The Enigma of the Royal Arch
The Royal Arch raises passions. There are those who find Chapter the most enjoyable of Masonic meetings, and those who find it dull and bewildering. It has always had a special status in Freemasonry, but we have to admit it is a continuing source of confusion. We struggle with its place in Pure Antient Freemasonry. Is it the completion of the third degree, a continuation of the Craft or is there no connection between the Craft and the Royal Arch at all? At our initiation each of us promised without evasion, equivocation or mental reservation, ever to conceal our secrets; never to indite, carve or mark the least trace of them. How then, on being exalted, can we be expected to believe that they were engraved on a plate of gold by the three Grand Masters? The Royal Arch is a fictional tale teaching a moral lesson, a story of inspiring if invented events. Symbolism, allegory, and metaphor are proper and useful literary devices, but there is a logic to their use. Consistency and coherence matter if the story is not to disappoint, and the Royal Arch fails to meet the desired standards. The relationship between the Craft and the Royal Arch has long been an enigma. To understand why, we must go into the eighteenth century and examine both orders there. As the story unfolds we will see how the incoherence stems from a wrong turn taken towards the century's end, and how reversing it can provide a new meaning to the Royal Arch. The central focus of this book is on the Royal Arch in England and Wales, but its ritual and status in Scotland, Ireland and the York Rite offer contrasting perspectives from which to view our own.
“The Enigma of the Royal Arch” analyses the logical and historical inconsistencies of our order and provides answers to them all.
Dr West shows how that Freemasons do not see the Royal Arch as the keystone of the masonic structure.
He describes the way other constitutions manage the order and finds an important difference to solve a significant problem faced by the English constitution.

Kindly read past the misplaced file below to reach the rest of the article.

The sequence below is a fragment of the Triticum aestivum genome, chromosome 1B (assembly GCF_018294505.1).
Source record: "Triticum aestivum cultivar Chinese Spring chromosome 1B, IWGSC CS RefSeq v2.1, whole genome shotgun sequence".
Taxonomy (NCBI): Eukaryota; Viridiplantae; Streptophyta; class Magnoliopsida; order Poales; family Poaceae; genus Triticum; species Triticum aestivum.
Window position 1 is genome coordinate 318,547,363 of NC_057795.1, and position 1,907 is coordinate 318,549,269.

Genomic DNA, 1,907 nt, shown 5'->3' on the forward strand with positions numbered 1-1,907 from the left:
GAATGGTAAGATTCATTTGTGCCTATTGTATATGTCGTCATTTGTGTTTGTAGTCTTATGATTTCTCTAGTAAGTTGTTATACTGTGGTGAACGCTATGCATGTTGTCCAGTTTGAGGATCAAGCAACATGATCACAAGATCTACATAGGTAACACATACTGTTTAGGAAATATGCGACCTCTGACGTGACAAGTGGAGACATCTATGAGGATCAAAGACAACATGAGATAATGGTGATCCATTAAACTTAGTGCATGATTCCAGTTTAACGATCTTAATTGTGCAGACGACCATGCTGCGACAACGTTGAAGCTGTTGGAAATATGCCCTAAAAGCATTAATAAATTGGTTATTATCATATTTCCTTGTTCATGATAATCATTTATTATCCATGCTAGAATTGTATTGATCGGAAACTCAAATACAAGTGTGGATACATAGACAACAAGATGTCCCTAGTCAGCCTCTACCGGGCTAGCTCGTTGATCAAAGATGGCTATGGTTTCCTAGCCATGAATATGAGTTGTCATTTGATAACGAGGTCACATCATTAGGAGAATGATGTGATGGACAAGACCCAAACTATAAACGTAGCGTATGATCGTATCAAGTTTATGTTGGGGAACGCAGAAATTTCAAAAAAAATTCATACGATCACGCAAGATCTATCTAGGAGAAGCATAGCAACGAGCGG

In analysing the logic of the ritual in England, he reveals a central incoherence between the legend of the third degree and that of the Royal Arch. After all, a secret never to be indited is inconsistent with one engraved on a plate of gold.
He asks whether the Royal Arch is Ancient or Antient - and uses the two words to resolve the meaning of “Pure Antient/Ancient Freemasonry”.
He demonstrates that the 18th century had two separate and distinct legends, one about the Mason Word, a certificate of competence, and the other about the loss of the pronunciation of the sacred name. It is the compression of the two legends into one that is the root of the incoherence that causes the failure of all modern attempts to connect the Royal Arch with the Craft.
He indicates that the Royal Arch was once a Christian allegory referring to the life of Christ and that while de-Christianising the Craft was easy, the attempt to do the same to the Royal Arch undermined its meaning.
He suggests we can re-build the de-Christianised Royal Archto teach moral or spiritual lessons in a secular culture.
While change is difficult in our order, we should remember that what we have today is the result of many changes in the past. Indeed the third degree might have been very different. The Hiramic legend might not have been part of Freemasonry.